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Posts Tagged ‘King Arthur’s Children in Fiction and Tradition’

Twenty years ago, I used to read every Arthurian novel that was published—there seemed to be three or four a year—but then the self-publishing revolution happened, so now there are more than I can ever read in a lifetime; therefore, picking which ones to read is extremely difficult.

TheMaidofCamelotI stumbled upon The Maid of Camelot since it came up when I looked for my own book, Arthur’s Legacy: The Children of Arthur, Book One, at Amazon because its subtitle is Arthur’s Legacy: Volume One. Well, there’s no copyright on book titles and I actually was intrigued that someone would come up with a similar title. After reading the description of the novel, it sounded like the maid of the title, Fleur, might just be one of King Arthur’s descendants, and since I had documented all the known (to me at the time) treatments of possible descendants of Arthur in my nonfiction book King Arthur’s Children and predicted that more Arthurian novels would begin to depict children for King Arthur, which has been the case, I was interested in seeing how the author—J. Hannigan—would treat the subject.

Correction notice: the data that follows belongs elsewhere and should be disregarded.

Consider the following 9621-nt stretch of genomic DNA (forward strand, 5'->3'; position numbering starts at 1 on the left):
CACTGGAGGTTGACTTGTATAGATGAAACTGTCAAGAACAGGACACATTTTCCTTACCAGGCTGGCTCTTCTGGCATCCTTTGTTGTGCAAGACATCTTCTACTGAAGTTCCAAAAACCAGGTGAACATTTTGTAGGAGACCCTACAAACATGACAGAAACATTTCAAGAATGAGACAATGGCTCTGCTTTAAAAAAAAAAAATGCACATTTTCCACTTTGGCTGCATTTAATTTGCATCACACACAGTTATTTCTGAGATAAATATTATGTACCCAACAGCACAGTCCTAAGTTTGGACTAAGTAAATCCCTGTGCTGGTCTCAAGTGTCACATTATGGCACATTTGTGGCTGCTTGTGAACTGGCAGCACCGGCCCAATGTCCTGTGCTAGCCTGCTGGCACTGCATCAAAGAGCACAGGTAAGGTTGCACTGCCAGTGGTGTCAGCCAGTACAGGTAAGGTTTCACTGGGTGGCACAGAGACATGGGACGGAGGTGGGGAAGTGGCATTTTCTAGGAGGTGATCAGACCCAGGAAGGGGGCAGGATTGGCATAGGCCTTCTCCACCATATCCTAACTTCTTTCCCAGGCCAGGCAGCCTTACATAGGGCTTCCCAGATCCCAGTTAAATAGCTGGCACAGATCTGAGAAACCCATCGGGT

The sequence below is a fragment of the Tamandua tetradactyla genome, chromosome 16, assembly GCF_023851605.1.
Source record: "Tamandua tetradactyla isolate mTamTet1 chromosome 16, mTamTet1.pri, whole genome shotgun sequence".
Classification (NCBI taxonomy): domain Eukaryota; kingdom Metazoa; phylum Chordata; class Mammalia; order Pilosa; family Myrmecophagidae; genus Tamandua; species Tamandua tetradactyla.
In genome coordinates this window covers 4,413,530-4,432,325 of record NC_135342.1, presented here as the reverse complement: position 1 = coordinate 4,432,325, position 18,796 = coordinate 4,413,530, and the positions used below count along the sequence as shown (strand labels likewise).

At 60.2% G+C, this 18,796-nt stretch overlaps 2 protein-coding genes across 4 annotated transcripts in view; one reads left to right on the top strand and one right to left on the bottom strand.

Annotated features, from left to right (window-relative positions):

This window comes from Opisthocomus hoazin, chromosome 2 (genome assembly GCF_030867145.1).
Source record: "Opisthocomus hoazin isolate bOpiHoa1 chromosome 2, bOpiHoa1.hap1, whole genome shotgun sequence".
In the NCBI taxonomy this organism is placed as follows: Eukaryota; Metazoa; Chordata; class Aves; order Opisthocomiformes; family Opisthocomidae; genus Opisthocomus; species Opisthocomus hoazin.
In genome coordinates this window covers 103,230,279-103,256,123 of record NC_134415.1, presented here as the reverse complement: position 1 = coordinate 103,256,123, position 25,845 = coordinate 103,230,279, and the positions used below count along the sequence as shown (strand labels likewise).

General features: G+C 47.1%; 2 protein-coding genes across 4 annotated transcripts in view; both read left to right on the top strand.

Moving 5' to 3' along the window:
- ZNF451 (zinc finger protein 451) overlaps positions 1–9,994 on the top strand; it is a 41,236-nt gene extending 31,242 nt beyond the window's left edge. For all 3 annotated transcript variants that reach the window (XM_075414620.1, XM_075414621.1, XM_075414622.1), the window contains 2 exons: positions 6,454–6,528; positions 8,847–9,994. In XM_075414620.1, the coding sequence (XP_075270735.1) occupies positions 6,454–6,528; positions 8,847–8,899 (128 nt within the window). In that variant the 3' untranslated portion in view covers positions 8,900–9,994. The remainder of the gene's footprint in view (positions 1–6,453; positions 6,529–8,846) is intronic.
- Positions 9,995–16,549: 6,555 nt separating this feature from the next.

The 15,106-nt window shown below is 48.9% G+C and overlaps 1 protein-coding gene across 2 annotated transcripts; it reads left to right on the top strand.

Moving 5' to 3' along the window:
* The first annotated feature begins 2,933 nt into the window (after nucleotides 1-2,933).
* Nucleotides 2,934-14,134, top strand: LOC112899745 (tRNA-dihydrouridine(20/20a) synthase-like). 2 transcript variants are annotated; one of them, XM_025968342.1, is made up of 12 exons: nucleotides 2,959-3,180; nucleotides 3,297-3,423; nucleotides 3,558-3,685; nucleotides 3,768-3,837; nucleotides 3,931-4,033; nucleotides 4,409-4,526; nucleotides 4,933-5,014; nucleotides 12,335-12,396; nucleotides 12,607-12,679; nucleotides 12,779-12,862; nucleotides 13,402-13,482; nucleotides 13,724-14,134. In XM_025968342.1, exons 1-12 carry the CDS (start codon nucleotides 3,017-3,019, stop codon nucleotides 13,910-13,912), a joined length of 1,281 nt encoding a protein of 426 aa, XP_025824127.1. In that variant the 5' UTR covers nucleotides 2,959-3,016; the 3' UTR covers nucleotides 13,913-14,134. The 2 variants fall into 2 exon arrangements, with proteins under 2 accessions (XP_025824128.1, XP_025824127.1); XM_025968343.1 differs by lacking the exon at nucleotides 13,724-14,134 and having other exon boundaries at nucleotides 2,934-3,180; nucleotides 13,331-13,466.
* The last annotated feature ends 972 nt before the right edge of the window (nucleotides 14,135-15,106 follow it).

Now, as I said, there are a lot of Arthurian novels being self-published, and sadly, a lot of them are not very good; The Maid of Camelot started out very well—many self-published novels do, but about halfway through, it started to be plagued with too many typos and regrettable periodic switching from first to third person point of view. Hopefully, Hannigan will find a good editor for future books in the series. That aside, I was intrigued and thought the book showed a lot of promise as I started reading.

I won’t summarize the entire plot, but just the opening scenes, along with mentioning one plot twist that will be a spoiler alert if you haven’t yet read the novel.